We are completely thrilled at the number of ideas (thousands!). We are stunned by the level of conversation (half of the top 20 ideas have 50 or more comments each -- 50!). We are stoked by the amount of participation (tens of thousands of votes).

What's particularly interesting about both of these examples is that the companies have gone outside their own walls, beyond merely engaging their own employee base (although they should obviously do that!) to engaging their customers in creating ideas to help them be more successful. They're gutsy moves, opening themselves up to potential public criticism (e.g. "DO something about the click noise..." idea)

Starbucks' fine print regarding its ownership of your ideas is here:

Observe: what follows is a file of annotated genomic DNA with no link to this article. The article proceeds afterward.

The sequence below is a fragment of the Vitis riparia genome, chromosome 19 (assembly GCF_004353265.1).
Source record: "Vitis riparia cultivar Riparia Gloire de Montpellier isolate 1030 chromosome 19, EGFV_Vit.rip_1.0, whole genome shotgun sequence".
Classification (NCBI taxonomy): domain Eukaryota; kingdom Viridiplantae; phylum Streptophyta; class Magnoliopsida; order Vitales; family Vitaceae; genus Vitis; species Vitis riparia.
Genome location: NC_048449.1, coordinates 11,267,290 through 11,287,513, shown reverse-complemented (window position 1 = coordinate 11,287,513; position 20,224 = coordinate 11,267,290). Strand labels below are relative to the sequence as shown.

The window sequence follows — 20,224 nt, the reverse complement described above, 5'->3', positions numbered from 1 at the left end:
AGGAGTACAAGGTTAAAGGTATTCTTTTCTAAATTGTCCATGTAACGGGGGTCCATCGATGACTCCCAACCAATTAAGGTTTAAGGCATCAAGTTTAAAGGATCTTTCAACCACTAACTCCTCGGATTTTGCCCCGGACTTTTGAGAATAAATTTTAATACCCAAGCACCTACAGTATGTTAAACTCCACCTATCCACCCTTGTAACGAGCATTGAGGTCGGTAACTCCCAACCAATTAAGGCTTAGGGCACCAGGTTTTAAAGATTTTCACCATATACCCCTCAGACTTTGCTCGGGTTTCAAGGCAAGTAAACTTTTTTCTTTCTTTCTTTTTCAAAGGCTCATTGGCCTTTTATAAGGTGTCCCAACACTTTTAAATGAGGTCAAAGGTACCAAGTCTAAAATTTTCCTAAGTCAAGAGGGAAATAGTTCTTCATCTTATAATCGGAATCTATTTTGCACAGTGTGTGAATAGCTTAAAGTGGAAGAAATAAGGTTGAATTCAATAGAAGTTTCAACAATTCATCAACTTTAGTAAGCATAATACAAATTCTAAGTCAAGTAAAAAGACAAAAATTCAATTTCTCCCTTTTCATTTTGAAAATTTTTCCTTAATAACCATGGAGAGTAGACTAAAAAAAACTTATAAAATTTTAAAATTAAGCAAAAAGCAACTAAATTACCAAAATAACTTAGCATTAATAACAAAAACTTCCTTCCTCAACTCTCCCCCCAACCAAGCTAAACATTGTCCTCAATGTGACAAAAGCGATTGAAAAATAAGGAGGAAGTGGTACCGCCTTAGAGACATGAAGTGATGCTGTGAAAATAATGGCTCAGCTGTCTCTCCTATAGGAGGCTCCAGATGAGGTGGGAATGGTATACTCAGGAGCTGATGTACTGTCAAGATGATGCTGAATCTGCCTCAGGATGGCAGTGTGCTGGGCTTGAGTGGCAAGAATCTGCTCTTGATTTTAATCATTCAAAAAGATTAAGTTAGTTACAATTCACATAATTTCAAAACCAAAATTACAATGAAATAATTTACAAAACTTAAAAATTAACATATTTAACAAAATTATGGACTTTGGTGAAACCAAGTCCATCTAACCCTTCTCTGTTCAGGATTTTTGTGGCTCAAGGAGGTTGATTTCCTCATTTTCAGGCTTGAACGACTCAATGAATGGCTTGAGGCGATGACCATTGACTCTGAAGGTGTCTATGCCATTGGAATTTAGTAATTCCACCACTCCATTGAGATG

The submission of your Idea to Starbucks is entirely voluntary, non-confidential, gratuitous, and non-committal. You understand that Starbucks may be working on the same or a similar Idea, that it may already know of such Idea from other sources, that it may simply wish to develop this (or a similar Idea) on its own or it may have taken/will take some other action. In return for Starbucks' review and consideration of your Idea, you acknowledge that you have read, understand and agree to the terms enumerated below, and further agree that these terms shall apply to any additional material previously or later submitted, until such time as Starbucks otherwise agrees in writing